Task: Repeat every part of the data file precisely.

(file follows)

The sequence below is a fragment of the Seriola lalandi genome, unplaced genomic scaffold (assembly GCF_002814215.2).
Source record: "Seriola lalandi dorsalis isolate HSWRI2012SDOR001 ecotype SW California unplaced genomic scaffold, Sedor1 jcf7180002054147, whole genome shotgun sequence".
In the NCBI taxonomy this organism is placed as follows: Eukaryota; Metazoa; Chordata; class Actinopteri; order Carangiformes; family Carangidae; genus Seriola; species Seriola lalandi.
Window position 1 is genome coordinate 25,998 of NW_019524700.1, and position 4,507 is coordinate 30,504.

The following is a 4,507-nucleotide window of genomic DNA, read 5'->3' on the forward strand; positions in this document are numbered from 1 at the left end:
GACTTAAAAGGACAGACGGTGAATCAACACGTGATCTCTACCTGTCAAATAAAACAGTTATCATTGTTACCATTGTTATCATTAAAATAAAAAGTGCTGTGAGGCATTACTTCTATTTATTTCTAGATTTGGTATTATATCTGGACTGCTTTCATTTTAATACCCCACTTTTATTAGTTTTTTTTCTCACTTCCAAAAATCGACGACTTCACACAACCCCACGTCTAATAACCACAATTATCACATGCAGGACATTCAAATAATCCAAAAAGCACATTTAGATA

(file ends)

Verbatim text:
The sequence below is a fragment of the Seriola lalandi genome, unplaced genomic scaffold (assembly GCF_002814215.2).
Source record: "Seriola lalandi dorsalis isolate HSWRI2012SDOR001 ecotype SW California unplaced genomic scaffold, Sedor1 jcf7180002054147, whole genome shotgun sequence".
In the NCBI taxonomy this organism is placed as follows: Eukaryota; Metazoa; Chordata; class Actinopteri; order Carangiformes; family Carangidae; genus Seriola; species Seriola lalandi.
Window position 1 is genome coordinate 25,998 of NW_019524700.1, and position 4,507 is coordinate 30,504.

The following is a 4,507-nucleotide window of genomic DNA, read 5'->3' on the forward strand; positions in this document are numbered from 1 at the left end:
GACTTAAAAGGACAGACGGTGAATCAACACGTGATCTCTACCTGTCAAATAAAACAGTTATCATTGTTACCATTGTTATCATTAAAATAAAAAGTGCTGTGAGGCATTACTTCTATTTATTTCTAGATTTGGTATTATATCTGGACTGCTTTCATTTTAATACCCCACTTTTATTAGTTTTTTTTCTCACTTCCAAAAATCGACGACTTCACACAACCCCACGTCTAATAACCACAATTATCACATGCAGGACATTCAAATAATCCAAAAAGCACATTTAGATA